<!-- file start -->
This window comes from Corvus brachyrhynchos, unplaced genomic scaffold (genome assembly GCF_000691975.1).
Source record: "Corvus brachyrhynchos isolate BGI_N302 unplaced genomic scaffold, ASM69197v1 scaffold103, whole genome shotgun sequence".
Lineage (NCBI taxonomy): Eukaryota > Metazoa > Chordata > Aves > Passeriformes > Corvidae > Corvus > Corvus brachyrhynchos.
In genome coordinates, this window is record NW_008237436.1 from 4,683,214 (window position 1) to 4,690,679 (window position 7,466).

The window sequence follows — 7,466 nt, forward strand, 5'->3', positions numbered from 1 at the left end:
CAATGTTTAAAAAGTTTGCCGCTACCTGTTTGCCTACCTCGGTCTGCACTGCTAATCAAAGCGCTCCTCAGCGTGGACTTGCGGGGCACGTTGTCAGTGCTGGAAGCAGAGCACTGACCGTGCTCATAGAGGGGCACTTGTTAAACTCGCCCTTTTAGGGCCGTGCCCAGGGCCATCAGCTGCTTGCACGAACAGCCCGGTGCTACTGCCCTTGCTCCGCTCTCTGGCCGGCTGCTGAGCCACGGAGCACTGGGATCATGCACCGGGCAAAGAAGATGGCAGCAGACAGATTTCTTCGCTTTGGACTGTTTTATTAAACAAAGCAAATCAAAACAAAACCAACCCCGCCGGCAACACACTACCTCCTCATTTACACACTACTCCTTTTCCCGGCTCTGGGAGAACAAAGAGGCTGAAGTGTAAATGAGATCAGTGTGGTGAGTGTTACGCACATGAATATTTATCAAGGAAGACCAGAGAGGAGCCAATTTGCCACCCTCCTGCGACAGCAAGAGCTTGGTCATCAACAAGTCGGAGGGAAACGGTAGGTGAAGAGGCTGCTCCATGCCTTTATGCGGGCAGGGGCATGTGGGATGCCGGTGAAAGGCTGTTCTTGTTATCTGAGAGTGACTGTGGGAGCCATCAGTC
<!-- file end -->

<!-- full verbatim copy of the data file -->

This window comes from Corvus brachyrhynchos, unplaced genomic scaffold (genome assembly GCF_000691975.1).
Source record: "Corvus brachyrhynchos isolate BGI_N302 unplaced genomic scaffold, ASM69197v1 scaffold103, whole genome shotgun sequence".
Lineage (NCBI taxonomy): Eukaryota > Metazoa > Chordata > Aves > Passeriformes > Corvidae > Corvus > Corvus brachyrhynchos.
In genome coordinates, this window is record NW_008237436.1 from 4,683,214 (window position 1) to 4,690,679 (window position 7,466).

The window sequence follows — 7,466 nt, forward strand, 5'->3', positions numbered from 1 at the left end:
CAATGTTTAAAAAGTTTGCCGCTACCTGTTTGCCTACCTCGGTCTGCACTGCTAATCAAAGCGCTCCTCAGCGTGGACTTGCGGGGCACGTTGTCAGTGCTGGAAGCAGAGCACTGACCGTGCTCATAGAGGGGCACTTGTTAAACTCGCCCTTTTAGGGCCGTGCCCAGGGCCATCAGCTGCTTGCACGAACAGCCCGGTGCTACTGCCCTTGCTCCGCTCTCTGGCCGGCTGCTGAGCCACGGAGCACTGGGATCATGCACCGGGCAAAGAAGATGGCAGCAGACAGATTTCTTCGCTTTGGACTGTTTTATTAAACAAAGCAAATCAAAACAAAACCAACCCCGCCGGCAACACACTACCTCCTCATTTACACACTACTCCTTTTCCCGGCTCTGGGAGAACAAAGAGGCTGAAGTGTAAATGAGATCAGTGTGGTGAGTGTTACGCACATGAATATTTATCAAGGAAGACCAGAGAGGAGCCAATTTGCCACCCTCCTGCGACAGCAAGAGCTTGGTCATCAACAAGTCGGAGGGAAACGGTAGGTGAAGAGGCTGCTCCATGCCTTTATGCGGGCAGGGGCATGTGGGATGCCGGTGAAAGGCTGTTCTTGTTATCTGAGAGTGACTGTGGGAGCCATCAGTC